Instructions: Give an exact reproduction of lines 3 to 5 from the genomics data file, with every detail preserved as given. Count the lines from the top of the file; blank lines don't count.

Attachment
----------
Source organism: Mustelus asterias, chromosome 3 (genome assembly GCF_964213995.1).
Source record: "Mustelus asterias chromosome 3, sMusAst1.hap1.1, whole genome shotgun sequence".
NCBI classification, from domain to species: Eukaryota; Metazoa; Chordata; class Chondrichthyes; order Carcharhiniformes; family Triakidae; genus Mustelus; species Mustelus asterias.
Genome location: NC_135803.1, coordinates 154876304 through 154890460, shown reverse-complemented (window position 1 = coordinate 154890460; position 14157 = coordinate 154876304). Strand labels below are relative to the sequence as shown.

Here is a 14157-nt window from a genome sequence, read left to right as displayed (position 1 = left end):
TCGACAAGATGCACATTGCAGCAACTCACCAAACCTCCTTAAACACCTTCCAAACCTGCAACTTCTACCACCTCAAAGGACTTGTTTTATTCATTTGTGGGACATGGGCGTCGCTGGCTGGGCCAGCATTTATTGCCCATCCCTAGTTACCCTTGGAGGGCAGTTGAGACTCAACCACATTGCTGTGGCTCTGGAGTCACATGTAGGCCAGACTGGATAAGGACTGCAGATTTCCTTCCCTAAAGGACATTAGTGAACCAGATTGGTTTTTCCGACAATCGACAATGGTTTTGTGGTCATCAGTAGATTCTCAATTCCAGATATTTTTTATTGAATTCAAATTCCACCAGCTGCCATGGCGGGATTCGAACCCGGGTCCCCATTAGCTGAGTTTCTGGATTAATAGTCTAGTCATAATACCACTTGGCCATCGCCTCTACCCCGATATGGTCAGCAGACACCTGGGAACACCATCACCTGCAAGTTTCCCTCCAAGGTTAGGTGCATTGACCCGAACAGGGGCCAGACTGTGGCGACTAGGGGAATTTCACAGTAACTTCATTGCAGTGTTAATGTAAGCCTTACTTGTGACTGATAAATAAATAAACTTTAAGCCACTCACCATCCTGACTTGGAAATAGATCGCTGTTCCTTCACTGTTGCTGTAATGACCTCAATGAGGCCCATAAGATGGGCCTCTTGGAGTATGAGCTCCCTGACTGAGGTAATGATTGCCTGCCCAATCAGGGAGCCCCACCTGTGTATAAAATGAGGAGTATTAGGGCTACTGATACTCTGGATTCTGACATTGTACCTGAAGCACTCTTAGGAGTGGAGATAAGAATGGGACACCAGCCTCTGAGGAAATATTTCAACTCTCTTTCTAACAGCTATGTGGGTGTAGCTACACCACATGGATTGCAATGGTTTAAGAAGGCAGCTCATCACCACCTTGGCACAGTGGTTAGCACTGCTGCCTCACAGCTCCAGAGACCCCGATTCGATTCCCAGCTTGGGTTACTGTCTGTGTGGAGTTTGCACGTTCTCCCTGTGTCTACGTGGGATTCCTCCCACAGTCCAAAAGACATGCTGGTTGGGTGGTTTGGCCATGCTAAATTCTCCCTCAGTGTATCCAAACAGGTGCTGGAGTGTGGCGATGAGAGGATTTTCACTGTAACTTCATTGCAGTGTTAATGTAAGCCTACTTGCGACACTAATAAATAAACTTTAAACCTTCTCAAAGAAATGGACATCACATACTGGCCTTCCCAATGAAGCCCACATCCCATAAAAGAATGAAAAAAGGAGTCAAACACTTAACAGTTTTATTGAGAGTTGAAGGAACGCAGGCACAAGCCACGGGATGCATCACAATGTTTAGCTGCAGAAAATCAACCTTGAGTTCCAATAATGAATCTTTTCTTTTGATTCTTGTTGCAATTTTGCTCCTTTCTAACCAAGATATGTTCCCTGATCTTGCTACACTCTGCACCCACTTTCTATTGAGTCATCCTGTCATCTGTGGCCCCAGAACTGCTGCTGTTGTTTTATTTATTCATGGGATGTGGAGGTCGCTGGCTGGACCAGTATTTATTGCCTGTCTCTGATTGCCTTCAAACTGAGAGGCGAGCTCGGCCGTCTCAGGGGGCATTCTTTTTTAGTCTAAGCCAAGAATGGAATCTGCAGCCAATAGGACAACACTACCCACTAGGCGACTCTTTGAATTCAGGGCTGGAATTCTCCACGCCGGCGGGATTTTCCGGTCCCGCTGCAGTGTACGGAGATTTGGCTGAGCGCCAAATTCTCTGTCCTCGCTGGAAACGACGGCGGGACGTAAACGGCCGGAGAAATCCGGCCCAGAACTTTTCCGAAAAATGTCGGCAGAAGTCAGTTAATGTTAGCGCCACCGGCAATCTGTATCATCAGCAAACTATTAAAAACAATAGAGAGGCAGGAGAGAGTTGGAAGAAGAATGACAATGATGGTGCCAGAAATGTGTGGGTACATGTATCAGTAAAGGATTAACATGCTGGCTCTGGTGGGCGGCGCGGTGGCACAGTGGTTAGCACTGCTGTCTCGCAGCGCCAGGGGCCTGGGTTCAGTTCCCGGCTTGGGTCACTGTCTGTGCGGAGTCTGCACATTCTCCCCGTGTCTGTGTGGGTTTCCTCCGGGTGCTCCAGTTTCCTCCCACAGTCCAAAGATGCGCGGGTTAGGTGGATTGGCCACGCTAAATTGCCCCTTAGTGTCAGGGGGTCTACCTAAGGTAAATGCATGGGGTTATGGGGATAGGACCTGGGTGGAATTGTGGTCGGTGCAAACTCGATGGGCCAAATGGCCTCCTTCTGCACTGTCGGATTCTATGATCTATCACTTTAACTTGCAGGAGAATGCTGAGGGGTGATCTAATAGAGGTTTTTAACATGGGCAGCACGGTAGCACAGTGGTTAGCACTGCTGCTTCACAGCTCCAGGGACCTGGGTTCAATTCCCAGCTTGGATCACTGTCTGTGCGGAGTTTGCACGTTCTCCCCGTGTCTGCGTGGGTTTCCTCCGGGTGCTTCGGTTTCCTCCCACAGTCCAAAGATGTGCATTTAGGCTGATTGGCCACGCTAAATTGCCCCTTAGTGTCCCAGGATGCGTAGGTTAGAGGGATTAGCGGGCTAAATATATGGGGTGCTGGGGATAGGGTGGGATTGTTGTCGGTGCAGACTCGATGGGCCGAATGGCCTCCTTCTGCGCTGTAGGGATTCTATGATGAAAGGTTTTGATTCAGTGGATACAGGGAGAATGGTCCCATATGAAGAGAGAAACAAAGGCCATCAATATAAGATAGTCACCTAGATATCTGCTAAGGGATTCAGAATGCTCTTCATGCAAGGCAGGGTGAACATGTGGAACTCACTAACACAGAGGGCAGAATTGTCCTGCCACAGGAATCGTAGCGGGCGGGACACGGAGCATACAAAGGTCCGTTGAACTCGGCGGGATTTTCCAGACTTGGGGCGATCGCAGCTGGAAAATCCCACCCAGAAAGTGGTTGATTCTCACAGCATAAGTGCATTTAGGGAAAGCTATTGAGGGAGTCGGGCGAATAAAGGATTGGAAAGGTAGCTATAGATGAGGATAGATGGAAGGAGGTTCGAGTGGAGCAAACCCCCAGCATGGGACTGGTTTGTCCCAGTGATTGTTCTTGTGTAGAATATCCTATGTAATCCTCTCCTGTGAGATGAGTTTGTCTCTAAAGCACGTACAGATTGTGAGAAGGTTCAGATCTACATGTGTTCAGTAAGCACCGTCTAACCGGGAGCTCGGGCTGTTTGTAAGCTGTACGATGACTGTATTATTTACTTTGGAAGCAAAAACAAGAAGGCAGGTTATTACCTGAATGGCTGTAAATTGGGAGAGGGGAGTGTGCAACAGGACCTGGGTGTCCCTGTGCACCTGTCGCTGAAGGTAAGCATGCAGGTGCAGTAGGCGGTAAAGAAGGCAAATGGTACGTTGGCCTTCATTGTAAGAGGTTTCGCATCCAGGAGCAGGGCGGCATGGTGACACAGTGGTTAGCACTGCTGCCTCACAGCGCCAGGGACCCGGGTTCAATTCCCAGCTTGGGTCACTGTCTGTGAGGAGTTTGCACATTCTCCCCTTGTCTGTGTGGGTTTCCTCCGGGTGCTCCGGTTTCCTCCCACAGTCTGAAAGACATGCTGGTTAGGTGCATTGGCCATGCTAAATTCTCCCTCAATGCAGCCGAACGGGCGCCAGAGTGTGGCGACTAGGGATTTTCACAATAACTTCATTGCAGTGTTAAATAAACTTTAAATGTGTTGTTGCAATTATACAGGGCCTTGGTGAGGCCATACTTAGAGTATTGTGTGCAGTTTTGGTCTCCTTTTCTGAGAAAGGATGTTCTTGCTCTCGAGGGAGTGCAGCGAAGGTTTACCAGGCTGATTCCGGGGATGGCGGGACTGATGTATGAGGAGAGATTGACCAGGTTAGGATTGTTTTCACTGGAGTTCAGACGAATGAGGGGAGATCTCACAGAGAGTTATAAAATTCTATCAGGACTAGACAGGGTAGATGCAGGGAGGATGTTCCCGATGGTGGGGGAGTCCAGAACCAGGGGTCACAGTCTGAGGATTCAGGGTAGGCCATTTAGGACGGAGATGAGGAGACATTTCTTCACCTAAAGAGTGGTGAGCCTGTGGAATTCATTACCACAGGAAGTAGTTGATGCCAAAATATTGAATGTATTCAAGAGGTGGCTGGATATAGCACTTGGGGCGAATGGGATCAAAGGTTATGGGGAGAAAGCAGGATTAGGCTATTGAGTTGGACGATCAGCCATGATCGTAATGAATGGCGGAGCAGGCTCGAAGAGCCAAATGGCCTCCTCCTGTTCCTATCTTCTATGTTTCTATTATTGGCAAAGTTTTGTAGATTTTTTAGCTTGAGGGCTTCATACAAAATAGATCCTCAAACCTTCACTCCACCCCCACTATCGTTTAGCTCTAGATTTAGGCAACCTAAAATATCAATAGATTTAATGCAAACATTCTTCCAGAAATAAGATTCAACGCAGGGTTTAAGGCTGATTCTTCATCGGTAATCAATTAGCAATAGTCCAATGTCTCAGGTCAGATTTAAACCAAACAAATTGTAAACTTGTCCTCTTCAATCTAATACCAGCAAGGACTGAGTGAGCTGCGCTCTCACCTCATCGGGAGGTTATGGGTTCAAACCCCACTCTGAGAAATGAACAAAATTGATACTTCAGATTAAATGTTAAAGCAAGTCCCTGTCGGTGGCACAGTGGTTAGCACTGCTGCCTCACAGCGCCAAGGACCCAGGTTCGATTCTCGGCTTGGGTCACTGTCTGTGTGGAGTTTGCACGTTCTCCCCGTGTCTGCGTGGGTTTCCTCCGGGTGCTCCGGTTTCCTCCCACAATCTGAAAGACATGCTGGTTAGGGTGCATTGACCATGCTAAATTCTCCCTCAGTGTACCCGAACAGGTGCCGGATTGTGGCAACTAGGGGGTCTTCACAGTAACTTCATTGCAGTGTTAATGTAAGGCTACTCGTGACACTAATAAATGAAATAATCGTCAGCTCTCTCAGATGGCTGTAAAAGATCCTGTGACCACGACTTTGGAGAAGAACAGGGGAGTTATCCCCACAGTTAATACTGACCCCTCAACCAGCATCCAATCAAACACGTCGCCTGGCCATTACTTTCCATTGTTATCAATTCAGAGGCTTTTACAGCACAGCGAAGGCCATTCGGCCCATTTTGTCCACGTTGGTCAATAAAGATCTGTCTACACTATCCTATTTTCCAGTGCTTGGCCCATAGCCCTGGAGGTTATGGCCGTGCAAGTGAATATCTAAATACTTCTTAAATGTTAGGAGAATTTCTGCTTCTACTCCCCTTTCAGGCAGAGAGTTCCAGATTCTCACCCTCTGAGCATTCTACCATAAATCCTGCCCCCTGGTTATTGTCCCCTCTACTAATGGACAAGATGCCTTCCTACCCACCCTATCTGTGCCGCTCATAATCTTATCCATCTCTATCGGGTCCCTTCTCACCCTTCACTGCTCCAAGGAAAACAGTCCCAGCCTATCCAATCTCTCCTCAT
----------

NCBI classification, from domain to species: Eukaryota; Metazoa; Chordata; class Chondrichthyes; order Carcharhiniformes; family Triakidae; genus Mustelus; species Mustelus asterias.
Genome location: NC_135803.1, coordinates 154876304 through 154890460, shown reverse-complemented (window position 1 = coordinate 154890460; position 14157 = coordinate 154876304). Strand labels below are relative to the sequence as shown.

Here is a 14157-nt window from a genome sequence, read left to right as displayed (position 1 = left end):